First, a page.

Bill Fischer, a spokesman for the Rhode Island Trucking Association, reiterated its opposition to the plan Tuesday.
“Our concerns remain the same,” he said. “It was clearly evident last night before the House Finance Committee that there are many many unanswered questions related to this proposal.” Lawmakers should form a study commission on the issue rather than pass a bill now, he said.
The initial version of RhodeWorks was unveiled with much hoopla in late May, with Mattiello and Senate President M. Teresa Paiva Weed standing beside the governor for the announcement. But the proposal wound up being left out of the state budget after an outcry from local trucking companies. The revised version includes $13.5 million in tax credits and rebates specifically for truckers in an effort to mollify them.
Bill Vernon, Rhode Island state director of the National Federation of Independent Business, on Tuesday urged lawmakers to hold off on the issue until later in the year and to then pass “a comprehensive sustainable transportation funding plan that will allow everyone to pay their fair share.”
Underscoring the seriousness of the problem, RIDOT announced Tuesday the immediate closure of the Park Avenue Bridge in Cranston that takes cars over the Amtrak train tracks, due to the 109-year-old structure’s significant deterioration. “Our roads and bridges are in a deplorable state,” Ruggerio said.
While discussing the bridge closure, Raimondo reiterated her case for the RhodeWorks proposal, which her office says would reduce the number of structurally deficient bridges in Rhode Island from 23% to 10% over the next decade.
“I’ve been pounding the table, saying, we have a dangerous situation here,” she said. “We have the worst bridges in America. It’s only a matter of time before one falls apart. We have to do something.”
Mattiello countered that revenue from the proposed tolls would not directly fund the reconstruction of the Park Avenue Bridge. But the governor’s aides said the money provided by the tolls to repair other structures would free up funding to handle projects such as the Cranston one.
Sen. Lou DiPalma, who was active in the effort to get rid of the Sakonnet River Bridge tolls last year, noted the latest version of the toll legislation includes a provision that would allow the bond to be repaid early if enough revenue is available, potentially reducing the debt burden from the program. RIDOT will do an investment-grade analysis of its tolling forecasts before the bond is floated, he said.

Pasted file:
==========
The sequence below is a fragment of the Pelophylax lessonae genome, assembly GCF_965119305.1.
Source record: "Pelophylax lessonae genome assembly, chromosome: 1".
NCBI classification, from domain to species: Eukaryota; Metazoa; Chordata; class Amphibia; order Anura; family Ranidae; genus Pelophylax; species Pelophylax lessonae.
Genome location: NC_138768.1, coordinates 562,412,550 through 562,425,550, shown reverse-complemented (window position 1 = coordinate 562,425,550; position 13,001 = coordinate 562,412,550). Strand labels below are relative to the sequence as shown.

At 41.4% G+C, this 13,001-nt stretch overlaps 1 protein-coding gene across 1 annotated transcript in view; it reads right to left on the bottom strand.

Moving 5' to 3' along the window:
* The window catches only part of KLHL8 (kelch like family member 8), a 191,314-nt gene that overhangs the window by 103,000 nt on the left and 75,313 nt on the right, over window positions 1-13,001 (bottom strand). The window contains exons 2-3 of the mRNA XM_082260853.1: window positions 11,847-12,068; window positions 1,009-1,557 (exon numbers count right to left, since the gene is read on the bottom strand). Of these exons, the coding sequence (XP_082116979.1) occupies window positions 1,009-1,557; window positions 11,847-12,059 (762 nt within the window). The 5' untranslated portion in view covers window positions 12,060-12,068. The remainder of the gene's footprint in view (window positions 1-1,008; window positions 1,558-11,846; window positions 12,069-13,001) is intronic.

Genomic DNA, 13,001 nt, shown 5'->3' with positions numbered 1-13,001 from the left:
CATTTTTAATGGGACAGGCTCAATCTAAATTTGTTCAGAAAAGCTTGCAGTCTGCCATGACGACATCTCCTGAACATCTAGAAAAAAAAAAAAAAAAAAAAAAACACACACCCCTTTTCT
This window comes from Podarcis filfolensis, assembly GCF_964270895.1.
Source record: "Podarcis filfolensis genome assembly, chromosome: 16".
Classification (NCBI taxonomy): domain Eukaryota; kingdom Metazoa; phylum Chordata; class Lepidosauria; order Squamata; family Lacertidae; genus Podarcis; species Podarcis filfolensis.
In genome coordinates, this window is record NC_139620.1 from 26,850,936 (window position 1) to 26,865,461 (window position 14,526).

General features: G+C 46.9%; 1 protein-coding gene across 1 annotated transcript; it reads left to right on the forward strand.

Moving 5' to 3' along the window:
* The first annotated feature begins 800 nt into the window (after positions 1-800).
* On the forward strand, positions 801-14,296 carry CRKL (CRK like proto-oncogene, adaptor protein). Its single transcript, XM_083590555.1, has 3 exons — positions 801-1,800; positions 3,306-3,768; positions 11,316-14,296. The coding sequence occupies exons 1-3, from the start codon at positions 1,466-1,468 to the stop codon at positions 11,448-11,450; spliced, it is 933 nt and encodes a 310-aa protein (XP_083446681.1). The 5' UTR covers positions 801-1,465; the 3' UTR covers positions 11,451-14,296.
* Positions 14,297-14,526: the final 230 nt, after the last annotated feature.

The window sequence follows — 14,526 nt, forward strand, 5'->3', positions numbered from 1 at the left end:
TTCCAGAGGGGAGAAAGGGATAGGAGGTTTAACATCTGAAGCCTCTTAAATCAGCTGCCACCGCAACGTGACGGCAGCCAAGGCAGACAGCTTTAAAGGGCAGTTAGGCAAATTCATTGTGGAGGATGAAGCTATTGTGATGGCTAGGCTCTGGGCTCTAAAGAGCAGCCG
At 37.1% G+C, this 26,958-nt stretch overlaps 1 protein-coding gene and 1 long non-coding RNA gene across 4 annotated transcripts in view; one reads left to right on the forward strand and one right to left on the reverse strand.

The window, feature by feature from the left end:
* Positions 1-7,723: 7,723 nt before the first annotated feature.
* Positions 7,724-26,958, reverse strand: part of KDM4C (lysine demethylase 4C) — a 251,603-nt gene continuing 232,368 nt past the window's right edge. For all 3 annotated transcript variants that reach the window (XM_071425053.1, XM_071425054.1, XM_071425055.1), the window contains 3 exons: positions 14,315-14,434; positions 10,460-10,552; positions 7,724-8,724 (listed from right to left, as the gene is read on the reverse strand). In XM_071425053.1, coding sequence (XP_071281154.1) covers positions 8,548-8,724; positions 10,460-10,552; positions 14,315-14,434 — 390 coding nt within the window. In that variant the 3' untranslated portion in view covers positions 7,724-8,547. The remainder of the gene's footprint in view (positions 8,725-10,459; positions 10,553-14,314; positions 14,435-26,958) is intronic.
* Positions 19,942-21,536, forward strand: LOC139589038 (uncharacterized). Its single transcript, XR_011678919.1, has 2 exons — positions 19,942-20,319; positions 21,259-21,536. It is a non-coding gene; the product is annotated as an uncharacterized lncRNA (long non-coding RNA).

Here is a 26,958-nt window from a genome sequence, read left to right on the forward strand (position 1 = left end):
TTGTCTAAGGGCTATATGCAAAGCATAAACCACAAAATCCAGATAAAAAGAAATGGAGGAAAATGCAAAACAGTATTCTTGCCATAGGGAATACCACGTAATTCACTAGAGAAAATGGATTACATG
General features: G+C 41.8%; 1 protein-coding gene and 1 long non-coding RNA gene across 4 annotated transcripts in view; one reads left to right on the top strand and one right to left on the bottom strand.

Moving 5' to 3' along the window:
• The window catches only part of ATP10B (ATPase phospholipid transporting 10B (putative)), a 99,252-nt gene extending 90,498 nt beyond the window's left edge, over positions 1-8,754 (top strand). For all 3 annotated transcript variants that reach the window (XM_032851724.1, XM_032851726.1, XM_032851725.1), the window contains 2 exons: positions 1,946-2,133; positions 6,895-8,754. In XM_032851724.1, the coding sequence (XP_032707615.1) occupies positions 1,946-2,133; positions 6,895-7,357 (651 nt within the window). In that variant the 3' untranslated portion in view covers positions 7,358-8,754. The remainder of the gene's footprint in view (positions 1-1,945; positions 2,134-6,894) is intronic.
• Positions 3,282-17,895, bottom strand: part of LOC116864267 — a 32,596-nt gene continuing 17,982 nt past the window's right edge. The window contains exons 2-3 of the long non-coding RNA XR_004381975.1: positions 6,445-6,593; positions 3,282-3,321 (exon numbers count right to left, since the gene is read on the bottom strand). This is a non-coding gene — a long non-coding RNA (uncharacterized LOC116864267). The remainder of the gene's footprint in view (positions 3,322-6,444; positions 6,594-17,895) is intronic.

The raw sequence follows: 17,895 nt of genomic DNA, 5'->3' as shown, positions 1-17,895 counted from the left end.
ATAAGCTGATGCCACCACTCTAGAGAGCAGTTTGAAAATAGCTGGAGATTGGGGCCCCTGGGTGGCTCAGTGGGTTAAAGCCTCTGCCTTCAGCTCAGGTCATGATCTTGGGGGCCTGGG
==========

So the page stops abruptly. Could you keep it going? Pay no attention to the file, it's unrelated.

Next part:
DiPalma, D-Portsmouth, agreed with Ruggerio that the House shouldn’t wait until the fall to pass the toll bill. “I’m not sure what will change between now and then,” he said. “The problems are not getting any better.”
“The time to act was yesterday,” he said. “We’re acting now.”
George Nee, president of the Rhode Island AFL-CIO and a supporter of the toll proposal, said Tuesday he’s still hopeful Mattiello could decide to push the legislation through this week.
“I never get discouraged. I always find hope,” he said. “As long as they’re in session there’s a shot. Little things happen at the last minute and so do big things.”
Meanwhile, Raimondo’s political opponents sought to make hay out of the ongoing uncertainty surrounding the toll proposal.
“Maybe Governor Raimondo is trying to rush her More Debt, New Tolls Plan through the General Assembly because she is under pressure to reward her strongest allies in organized labor: the building trade unions,” Rhode Island Republican Party Chairman Brandon Bell said in a statement. “Maybe Governor Raimondo is getting worried that Speaker Nicholas Mattiello wants to have a fall session to vote on her More Debt, New Tolls Plan and a possible taxpayer giveaway to millionaires to build a ballpark?”